If you consider yourself a political philosopher, it seems that you must be doing political philosophy. What does this political constraint imply? To me, it does certainly not imply that you are not allowed to used farfetched hypothetical thought-experiments, or that you take a specific stand on ideal contra non-ideal theory. Nor does it imply that it is morally impermissible for us to raise certain philosophical questions, if we foresee a reasonable chance that answering these questions could make the world worse or more unjust, as some activists claim. What it implies is that you should acknowledge the political relevance of your philosophical work, and that you have a commitment to make this relevance explicit.
For an excellent example, see Lisa Herzog’s recent post on the blog. But I wish here to briefly present an analysis of my own on the reasons for concern with political inequality (“What is Our Real Concern with Real Inequality?”, Policy Studies Journal).
Why be concerned about inequality? Much recent theorizing and empirical investigation of the politics and social dynamics of inequality has either failed to successfully address or answer this question. Why is it that we consider more inequality bad and less inequality good? On this question, contemporary inequality scholars find themselves in somewhat of a dilemma. On the one hand, it seems that our concern with inequalities does not stem from comparative differences per se, but is derived rather from our moral disturbance with underlying poverty. But on the other hand, we often find ourselves troubled by significant inequalities even in the absence of any absolute poverty. If our concern with inequality was a mere result of the well documented negative effects of large economic inequality, then we should be less concerned with inequality in equal societies than in more unequal societies. But in fact, inequality politics often seems even more salient in very equal societies than in less equal ones.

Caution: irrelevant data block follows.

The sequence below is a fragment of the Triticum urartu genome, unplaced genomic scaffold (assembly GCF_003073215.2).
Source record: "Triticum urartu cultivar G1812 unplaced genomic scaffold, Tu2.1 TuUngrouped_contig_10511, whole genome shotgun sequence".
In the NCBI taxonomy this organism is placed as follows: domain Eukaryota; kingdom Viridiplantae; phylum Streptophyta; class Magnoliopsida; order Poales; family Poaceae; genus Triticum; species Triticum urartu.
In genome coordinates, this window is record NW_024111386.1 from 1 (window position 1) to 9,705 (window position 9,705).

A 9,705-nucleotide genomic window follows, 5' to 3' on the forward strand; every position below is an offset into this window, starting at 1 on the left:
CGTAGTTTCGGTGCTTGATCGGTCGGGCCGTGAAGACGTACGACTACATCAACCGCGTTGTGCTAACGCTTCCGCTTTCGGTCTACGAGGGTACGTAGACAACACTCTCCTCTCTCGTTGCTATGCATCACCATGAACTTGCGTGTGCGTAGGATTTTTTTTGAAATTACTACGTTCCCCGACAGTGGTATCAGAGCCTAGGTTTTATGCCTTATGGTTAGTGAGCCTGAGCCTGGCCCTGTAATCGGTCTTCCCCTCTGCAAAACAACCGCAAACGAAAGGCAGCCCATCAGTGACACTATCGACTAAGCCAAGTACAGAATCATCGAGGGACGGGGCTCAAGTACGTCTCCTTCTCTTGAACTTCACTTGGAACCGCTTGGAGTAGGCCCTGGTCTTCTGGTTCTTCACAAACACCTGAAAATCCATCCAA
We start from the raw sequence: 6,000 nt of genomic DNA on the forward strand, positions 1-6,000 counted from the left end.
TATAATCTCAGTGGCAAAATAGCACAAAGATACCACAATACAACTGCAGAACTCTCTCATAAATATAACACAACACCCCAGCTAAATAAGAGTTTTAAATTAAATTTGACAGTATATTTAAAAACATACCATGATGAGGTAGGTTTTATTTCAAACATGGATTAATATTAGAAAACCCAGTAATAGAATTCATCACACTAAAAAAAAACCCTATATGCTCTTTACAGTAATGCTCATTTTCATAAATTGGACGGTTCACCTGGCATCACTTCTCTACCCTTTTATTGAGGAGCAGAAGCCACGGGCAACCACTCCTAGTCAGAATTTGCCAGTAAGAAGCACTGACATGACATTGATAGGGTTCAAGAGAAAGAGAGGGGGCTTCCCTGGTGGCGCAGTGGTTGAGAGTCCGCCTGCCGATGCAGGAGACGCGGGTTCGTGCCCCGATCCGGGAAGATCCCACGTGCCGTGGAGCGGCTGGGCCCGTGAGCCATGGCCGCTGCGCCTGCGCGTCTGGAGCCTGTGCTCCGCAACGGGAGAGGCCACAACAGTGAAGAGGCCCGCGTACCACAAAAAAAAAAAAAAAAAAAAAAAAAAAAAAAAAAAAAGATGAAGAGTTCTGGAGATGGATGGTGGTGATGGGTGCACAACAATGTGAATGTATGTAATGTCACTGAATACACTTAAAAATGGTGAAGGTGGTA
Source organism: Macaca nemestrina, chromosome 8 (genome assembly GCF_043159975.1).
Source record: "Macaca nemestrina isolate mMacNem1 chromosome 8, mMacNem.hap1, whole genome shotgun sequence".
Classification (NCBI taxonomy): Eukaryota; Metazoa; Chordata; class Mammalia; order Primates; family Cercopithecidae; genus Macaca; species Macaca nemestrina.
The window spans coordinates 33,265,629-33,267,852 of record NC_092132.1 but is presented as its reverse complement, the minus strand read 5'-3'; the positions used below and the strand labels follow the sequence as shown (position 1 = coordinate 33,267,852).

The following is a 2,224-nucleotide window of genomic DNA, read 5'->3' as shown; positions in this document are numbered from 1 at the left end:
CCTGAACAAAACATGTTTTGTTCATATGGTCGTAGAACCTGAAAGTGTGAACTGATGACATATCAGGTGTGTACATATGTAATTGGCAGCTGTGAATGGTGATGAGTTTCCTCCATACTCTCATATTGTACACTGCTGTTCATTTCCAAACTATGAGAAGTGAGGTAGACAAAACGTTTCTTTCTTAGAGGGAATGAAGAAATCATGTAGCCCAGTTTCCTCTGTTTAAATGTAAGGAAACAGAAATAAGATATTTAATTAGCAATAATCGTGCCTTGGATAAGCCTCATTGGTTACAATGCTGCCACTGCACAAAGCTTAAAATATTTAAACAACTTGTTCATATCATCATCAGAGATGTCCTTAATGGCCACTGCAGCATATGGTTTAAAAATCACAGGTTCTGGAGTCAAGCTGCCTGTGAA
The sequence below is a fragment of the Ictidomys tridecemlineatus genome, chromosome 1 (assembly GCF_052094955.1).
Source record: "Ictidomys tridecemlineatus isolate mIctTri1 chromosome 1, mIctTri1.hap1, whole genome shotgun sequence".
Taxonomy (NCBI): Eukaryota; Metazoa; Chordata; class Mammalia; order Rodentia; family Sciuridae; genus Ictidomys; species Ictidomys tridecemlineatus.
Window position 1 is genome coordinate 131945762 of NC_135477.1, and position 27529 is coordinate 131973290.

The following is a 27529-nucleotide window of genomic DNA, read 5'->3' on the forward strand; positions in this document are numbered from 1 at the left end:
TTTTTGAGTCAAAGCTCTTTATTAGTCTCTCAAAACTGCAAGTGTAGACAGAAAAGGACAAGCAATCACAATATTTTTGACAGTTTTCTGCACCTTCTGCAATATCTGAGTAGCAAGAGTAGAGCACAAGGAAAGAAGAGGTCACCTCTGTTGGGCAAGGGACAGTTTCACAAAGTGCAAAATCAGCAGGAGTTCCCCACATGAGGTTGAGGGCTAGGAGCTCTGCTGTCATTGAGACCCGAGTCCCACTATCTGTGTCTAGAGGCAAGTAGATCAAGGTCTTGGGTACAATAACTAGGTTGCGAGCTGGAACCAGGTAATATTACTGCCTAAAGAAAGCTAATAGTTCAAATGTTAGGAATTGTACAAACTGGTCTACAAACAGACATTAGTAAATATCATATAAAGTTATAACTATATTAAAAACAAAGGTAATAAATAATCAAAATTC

The analysis finds its grounding theory in an ecumenical version of the sufficiency view—the view that justice is concerned with eliminating non-comparative deficiency rather than with securing perfect equality. From this, we arrive at the following sufficiency view on inequality: we should find unjust any inequality that involves a non-comparative deficiency either (a) in the form of crossing an absolute threshold; (b) by signaling different urgency of deficiency below the threshold; or (c) by involving a social harm that leads people to face insufficiently good life prospects on a social dimension.
This theory allows for different reasons to be concerned with inequality depending on the type of deficiency entailed. For instance, the difference in HDI between people in Sierra Leone and in Denmark expresses an inequality that entails the crossing of an absolute material threshold. This contrasts with the difference in HDI between Denmark and the slightly better-off Norway which expresses an inequality without any type of non-comparative deficiency. But other forms of inequality entail distinctive forms of non-comparative deficiencies. Gender inequality for instance expresses a social-norm bound deficiency revolving around systemic discrimination that is similarly non-comparative in the sense that anyone would lead insufficiently good lives if systematically discriminated against.
The paper then conducts an explorative analysis of the literature on political inequality identifying specific reasons for opposing inequality. The analysis finds: poverty-catering reasons; social status-catering reasons; and equal opportunity-catering reasons. These reasons are discussed, considering the sufficiency view on inequality and its egaliatarian counterpart, and they are found to sit nicely with the ecumenical sufficiency view. Upon the analyses, I conclude:
- There is no normatively grounded reason to be concerned with inequality in and of itself.
- Inequality is normatively problematic only if,
- it involves some sort of non-comparative threshold-bound deficiency—e.g. in terms of poverty. Or if,
- it coincides with some sort of social norm-bound deficiency—e.g. discrimination, social exclusion, oppression, or other forms of severe imbalance in societal status.
This conclusion is no attack on our commitment to reduce inequality. The aim of the argument is not to dismiss but rather to emphasize and elaborate our strong normative political reasons for concern about inequality.